BABOON, s. This, no doubt, comes to us through the Ital. babuino; but it is probable that the latter word is a corruption of Pers. maimun [‘the auspicious one’], and then applied by way of euphemism or irony to the baboon or monkey. It also occurs in Ital. under the more direct form of maimone in gatto- maimone, ‘cat-monkey,’ or rather ‘monkey-cat.’ [The N.E.D. leaves the origin of the word doubtful, and does not discuss this among other suggested derivations.]

BACANORE and BARCELORE, nn.pp. Two ports of Canara often coupled together in old narratives, but which have entirely disappeared from modern maps and books of navigation, insomuch that it is not quite easy to indicate their precise position. But it would seem that Bacanore, Malayal. Vakkanur, is the place called in Canarese Barkur, the Barcoor-pettah of some maps, in lat. 13° 28½’. This was the site of a very old and important city, “the capital of the Jain kings of Tulava. … and subsequently a stronghold of the Vijiyanagar Rajas.”—Imp. Gazet. [Also see Stuart, Man. S. Canara, ii. 264.]

Also that Barcelore is a Port. corruption of Basrur [the Canarese Basaruru, ‘the town of the waved-leaf fig tree.’ (Mad. Adm. Man. Gloss, s.v.).] It must have stood immediately below the ‘Barsilur Peak’ of the Admiralty charts, and was apparently identical with, or near to, the place called Seroor in Scott’s Map of the Madras Presidency, in about lat. 13° 55’. [See Stuart, ibid. ii. 242. Seroor is perhaps the Shirur of Mr Stuart (ibid. p. 243).]

c. 1330.—“Thence (from Hannaur) the traveller came to Basarur, a small city. …” —Abulfeda, in Gildemeister, 184.

c. 1343.—“The first town of Mulaibar that we visited was Abu-Sarur, which is small, situated on a great estuary, and abounding in coco-nut trees. … Two days after our departure from that town we arrived at Fakanur, which is large and situated on an estuary. One sees there an abundance of sugar- cane, such as has no equal in that country.”—Ibn Batuta, iv. 77–78.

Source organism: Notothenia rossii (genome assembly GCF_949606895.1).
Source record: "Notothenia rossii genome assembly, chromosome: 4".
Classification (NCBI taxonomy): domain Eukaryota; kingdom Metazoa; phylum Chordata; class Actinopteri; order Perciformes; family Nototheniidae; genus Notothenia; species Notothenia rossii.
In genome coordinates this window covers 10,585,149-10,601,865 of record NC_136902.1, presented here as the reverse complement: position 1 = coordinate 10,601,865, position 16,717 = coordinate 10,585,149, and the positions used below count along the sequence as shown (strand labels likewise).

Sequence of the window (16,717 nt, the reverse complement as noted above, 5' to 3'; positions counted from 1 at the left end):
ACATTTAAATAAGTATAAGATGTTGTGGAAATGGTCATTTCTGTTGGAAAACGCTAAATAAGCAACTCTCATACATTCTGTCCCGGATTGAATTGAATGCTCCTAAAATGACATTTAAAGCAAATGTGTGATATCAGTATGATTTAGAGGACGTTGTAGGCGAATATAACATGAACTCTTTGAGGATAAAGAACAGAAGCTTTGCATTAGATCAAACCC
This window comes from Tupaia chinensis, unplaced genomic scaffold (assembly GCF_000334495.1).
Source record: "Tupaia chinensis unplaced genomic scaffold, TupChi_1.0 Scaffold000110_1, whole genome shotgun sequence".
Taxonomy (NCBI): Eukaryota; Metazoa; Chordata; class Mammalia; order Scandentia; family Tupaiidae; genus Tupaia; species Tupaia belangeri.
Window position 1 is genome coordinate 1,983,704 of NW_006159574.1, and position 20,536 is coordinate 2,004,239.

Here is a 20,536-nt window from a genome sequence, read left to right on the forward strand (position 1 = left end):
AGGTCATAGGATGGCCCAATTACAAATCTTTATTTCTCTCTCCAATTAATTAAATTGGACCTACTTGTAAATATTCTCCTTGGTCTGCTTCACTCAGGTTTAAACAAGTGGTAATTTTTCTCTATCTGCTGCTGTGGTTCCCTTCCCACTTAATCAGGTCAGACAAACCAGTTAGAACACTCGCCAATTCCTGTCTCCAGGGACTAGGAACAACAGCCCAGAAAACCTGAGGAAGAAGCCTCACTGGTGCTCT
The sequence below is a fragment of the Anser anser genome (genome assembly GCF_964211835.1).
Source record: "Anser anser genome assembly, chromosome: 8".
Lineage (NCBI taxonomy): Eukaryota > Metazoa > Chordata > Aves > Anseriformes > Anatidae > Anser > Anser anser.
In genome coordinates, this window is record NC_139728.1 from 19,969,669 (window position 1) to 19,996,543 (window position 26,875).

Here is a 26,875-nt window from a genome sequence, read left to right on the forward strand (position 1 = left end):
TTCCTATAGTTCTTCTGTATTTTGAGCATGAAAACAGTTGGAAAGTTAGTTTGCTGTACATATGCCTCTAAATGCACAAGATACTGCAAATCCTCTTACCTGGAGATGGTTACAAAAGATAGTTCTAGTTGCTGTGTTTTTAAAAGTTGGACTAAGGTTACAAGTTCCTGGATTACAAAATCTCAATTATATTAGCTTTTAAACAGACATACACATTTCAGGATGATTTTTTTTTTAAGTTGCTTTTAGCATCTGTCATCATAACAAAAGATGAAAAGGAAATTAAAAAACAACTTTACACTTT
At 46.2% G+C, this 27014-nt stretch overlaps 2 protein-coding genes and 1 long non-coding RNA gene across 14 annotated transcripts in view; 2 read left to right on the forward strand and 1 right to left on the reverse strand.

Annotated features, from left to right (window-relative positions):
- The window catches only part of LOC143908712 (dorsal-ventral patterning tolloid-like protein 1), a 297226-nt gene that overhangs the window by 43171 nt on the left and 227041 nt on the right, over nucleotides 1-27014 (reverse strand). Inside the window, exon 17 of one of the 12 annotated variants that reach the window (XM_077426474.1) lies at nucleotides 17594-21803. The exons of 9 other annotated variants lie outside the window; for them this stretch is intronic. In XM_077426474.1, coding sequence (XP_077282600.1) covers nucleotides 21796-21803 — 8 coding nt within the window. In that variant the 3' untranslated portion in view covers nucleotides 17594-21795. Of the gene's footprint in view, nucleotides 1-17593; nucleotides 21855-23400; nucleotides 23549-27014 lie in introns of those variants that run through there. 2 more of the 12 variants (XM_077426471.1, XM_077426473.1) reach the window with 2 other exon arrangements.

c. 1420.—“Duas praeterea ad maritimas urbes, alteram Pachamuriam … nomine, xx diebus transiit.”—Conti, in Poggius de Var. Fort. iv.

1501.—“Bacanut,” for Bacanur, is named in Amerigo Vespucci’s letter, giving an account of Da Gama’s discoveries, first published by Baldelli Boni, H. Milione, pp. liii. seqq.

1516.—“Passing further forward. … along the coast, there are two little rivers on which stand two places, the one called Bacanor, and the other Bracalor, belonging to the kingdom of Narsyngua and the province of Tolinate (Tulu-nada, Tuluva or S. Canara). And in them is much good rice grown round about these places, and this is loaded in many foreign ships and in many of Malabar. …”—Barbosa, in Lisbon Coll. 294.

1548.—“The Port of the River of Barcalor pays 500 loads (of rice as tribute).”—Botelho, Tombo, 246.

1552.—“Having dispatched this vessel, he (V. da Gama) turned to follow his voyage, desiring to erect the padrao (votive pillar) of which we have spoken; and not finding a place that pleased him better, he erected one on certain islets joined (as it were) to the land, giving it the name of Sancta Maria, whence these islands are now called Saint Mary’s Isles, standing between Bacanor and Baticalá, two notable places on that coast.”—De Barros, I. iv. 11.

„ “… the city Onor, capital of the kingdom, Baticalá, Bendor, Bracelor, Bacanor.”—Ibid. I. ix. 1.

1726.—“In Barseloor or Basseloor have we still a factory … a little south of Basseloor lies Baquanoor and the little River Vier.”—Valentijn, v. (Malabar) 6.

1727.—“The next town to the Southward of Batacola [Batcul] is Barceloar, standing on the Banks of a broad River about 4 Miles from the Sea …. The Dutch have a Factory here, only to bring up Rice for their Garrisons. … Baccanoar and Molkey lie between Barceloar and Mangalore, both having the benefit of Rivers to export the large quantities of Rice that the Fields produce.”—A. Hamilton, i. 284-5. [Molkey is Mulki, see Stuart, op. cit. ii. 259.]

1780.—“St Mary’s Islands lie along the coast N. and S. as far as off the river of Bacanor, or Callianpoor, being about 6 leagues … In lat. 13° 50’ N., 5 leagues from Bacanor, runs the river Barsalor.”—Dunn’s N. Directory, 5th ed. 105.

1814.—“Barcelore, now frequently called Cundapore.”—Forbes, Or. Mem. iv. 109, also see 113; [2nd ed. II. 464].

BACKDORE, s. H. bag-dor (‘bridle-cord’); a halter or leading rein.

BACKSEE. Sea H. baksi: nautical ‘aback,’ from which it has been formed (Roebuck).

BADEGA, n.p. The Tamil Vadagar, i.e. ‘Northerners.’ The name has at least two specific applications:

a. To the Telegu people who invaded the Tamil country from the kingdom of Vijayanagara (the Bisnaga or Narsinga of the Portuguese and old travellers) during the later Middle Ages, but especially in the

  By PanEris using Melati.

Previous chapter Back Home Email this Search Discuss Bookmark Next chapter/page
Copyright: All texts on Bibliomania are © Ltd, and may not be reproduced in any form without our written permission.
See our FAQ for more details.